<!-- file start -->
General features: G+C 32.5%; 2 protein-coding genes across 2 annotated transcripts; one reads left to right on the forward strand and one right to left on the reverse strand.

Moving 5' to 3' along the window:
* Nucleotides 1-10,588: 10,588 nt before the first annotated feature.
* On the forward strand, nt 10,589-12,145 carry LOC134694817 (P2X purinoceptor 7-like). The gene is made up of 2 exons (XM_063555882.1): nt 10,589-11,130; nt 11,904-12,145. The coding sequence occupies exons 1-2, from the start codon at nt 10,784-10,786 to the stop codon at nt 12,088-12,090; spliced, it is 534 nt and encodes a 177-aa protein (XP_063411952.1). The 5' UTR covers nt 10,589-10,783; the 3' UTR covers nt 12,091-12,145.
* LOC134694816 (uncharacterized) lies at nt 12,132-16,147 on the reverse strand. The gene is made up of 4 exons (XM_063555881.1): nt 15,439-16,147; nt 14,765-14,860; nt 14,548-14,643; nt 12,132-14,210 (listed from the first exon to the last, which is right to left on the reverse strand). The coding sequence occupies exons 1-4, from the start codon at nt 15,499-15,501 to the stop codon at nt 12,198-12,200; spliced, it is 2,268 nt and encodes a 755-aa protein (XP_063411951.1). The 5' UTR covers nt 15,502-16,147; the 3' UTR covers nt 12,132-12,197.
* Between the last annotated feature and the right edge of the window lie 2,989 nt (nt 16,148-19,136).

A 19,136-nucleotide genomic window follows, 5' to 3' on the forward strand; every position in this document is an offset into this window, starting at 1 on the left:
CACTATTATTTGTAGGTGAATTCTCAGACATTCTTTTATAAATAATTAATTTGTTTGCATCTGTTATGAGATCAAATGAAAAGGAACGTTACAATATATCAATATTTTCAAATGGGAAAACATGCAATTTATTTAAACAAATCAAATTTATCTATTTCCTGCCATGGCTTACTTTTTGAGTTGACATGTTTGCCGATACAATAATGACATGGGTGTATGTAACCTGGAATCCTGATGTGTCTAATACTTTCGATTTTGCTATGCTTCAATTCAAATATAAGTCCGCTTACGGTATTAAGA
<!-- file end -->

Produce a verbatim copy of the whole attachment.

General features: G+C 32.5%; 2 protein-coding genes across 2 annotated transcripts; one reads left to right on the forward strand and one right to left on the reverse strand.

Moving 5' to 3' along the window:
* Nucleotides 1-10,588: 10,588 nt before the first annotated feature.
* On the forward strand, nt 10,589-12,145 carry LOC134694817 (P2X purinoceptor 7-like). The gene is made up of 2 exons (XM_063555882.1): nt 10,589-11,130; nt 11,904-12,145. The coding sequence occupies exons 1-2, from the start codon at nt 10,784-10,786 to the stop codon at nt 12,088-12,090; spliced, it is 534 nt and encodes a 177-aa protein (XP_063411952.1). The 5' UTR covers nt 10,589-10,783; the 3' UTR covers nt 12,091-12,145.
* LOC134694816 (uncharacterized) lies at nt 12,132-16,147 on the reverse strand. The gene is made up of 4 exons (XM_063555881.1): nt 15,439-16,147; nt 14,765-14,860; nt 14,548-14,643; nt 12,132-14,210 (listed from the first exon to the last, which is right to left on the reverse strand). The coding sequence occupies exons 1-4, from the start codon at nt 15,499-15,501 to the stop codon at nt 12,198-12,200; spliced, it is 2,268 nt and encodes a 755-aa protein (XP_063411951.1). The 5' UTR covers nt 15,502-16,147; the 3' UTR covers nt 12,132-12,197.
* Between the last annotated feature and the right edge of the window lie 2,989 nt (nt 16,148-19,136).

A 19,136-nucleotide genomic window follows, 5' to 3' on the forward strand; every position in this document is an offset into this window, starting at 1 on the left:
CACTATTATTTGTAGGTGAATTCTCAGACATTCTTTTATAAATAATTAATTTGTTTGCATCTGTTATGAGATCAAATGAAAAGGAACGTTACAATATATCAATATTTTCAAATGGGAAAACATGCAATTTATTTAAACAAATCAAATTTATCTATTTCCTGCCATGGCTTACTTTTTGAGTTGACATGTTTGCCGATACAATAATGACATGGGTGTATGTAACCTGGAATCCTGATGTGTCTAATACTTTCGATTTTGCTATGCTTCAATTCAAATATAAGTCCGCTTACGGTATTAAGA